Metrics: The Ugly, The Bad and Finding What Works for You

TestRail, Metrics

This is a guest post by Peter G Walen

Metrics and measurements are all around us. They inform and are tracked in every part of our lives, from our commute to work to how people perceive the economy is behaving. When used properly they are a great help to our understanding of nearly everything. Why then, do people working in software struggle with measurements? Is it the metric itself we are struggling with, or are we reacting to how metrics are used?

Metrics and measurement have been a factor in the workplace from time immemorial. Which worker turned out the most units in a day or a week. Which worker had the most mistakes. Taylor’s “Scientific Management” theory was built on precisely those types of metrics. Since the late 1970s, metrics at work have gotten more and more sophisticated. The mid to late 1980s saw the arrival of affordable desktop computers for homes and offices. Spreadsheet applications also proliferated.

They were amazing things with loads of interesting data points to draw on and reference. Anyone could load data into a spreadsheet, manipulate it, sort it, select difference ranges and make impressive reports, graphs and scatter plots and trend analysis. They represented making each person with access to a spreadsheet a statistician.

People had access to massive numbers of data points without much understanding of the validity of the data, its source, and logical useful application.

When I started in software, the “LOC” – Lines of Code measure was a commonly used tool to measure programmers’ productivity. Thousand Lines of Code (KLOC) was used to express the complexity of systems. This, in turn, leads to things like Defects per KLOC for large systems, or number of Defects per some variation of that for the work produced by each programmer.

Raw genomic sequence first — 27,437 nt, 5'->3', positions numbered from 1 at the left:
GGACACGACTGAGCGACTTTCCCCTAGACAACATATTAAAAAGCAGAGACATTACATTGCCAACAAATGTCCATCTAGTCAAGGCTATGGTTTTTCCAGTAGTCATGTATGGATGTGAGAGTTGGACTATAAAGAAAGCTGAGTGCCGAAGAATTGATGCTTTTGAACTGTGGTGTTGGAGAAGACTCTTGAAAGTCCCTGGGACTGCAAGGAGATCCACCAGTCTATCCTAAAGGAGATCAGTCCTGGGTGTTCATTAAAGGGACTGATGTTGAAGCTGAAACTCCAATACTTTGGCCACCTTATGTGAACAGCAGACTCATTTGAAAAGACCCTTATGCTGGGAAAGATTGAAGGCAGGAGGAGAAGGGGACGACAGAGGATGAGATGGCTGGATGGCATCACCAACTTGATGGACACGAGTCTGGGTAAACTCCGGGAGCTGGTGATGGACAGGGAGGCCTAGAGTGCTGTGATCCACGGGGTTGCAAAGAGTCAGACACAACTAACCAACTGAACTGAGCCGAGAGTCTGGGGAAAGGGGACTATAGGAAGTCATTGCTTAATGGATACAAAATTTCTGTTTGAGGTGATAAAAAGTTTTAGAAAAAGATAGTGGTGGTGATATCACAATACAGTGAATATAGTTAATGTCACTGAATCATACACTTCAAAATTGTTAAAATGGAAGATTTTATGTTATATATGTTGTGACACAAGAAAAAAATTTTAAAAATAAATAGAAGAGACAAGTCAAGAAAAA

They were easy to measure. They were available. They were commonly used in many development organizations. They also played a huge part in shaping my view of Performance Metrics applied to the individual, team or group.

The Problem with Management of Software Metrics

When used as an information gathering device, metrics can show areas that are functioning well, or poorly. They can help highlight areas needing attention and deeper investigation. They can also help people form meaningful questions around specific areas of interest.

Many companies focus on things easy to count, like LOC or KLOC or bugs per KLOC and the number of bugs found in production vs the bugs found in testing. These are easy to get and can help guide training and organizational improvement.

There is nothing wrong with that as a goal.

The challenge comes when managers are tempted to look for “high performers” or apply performance standards based on these ideas. Things like bug counts, test cases written, test steps executed, and failure rates may be interesting information points. They are less likely to be meaningful individual performance measures.

Why would that be? Consider this scenario I have seen played out time and again.

A company wants to reward top-performing developers and testers. They implement a new performance metric program rewarding developers by the number of lines coded each week and testers by the number of test cases executed and the number of bugs recorded each week.

The metrics have shifted from informational to behavioral measures. Instead of being measured to help guide training and other improvements, they are part of an individual, reward-based program.

Thus, someone helping others solve a coding problem, or detect and describe a bug will not get credit for that – because the measure is code produced or bugs detected, by each person. Teamwork and collaboration will negatively impact performance ratings.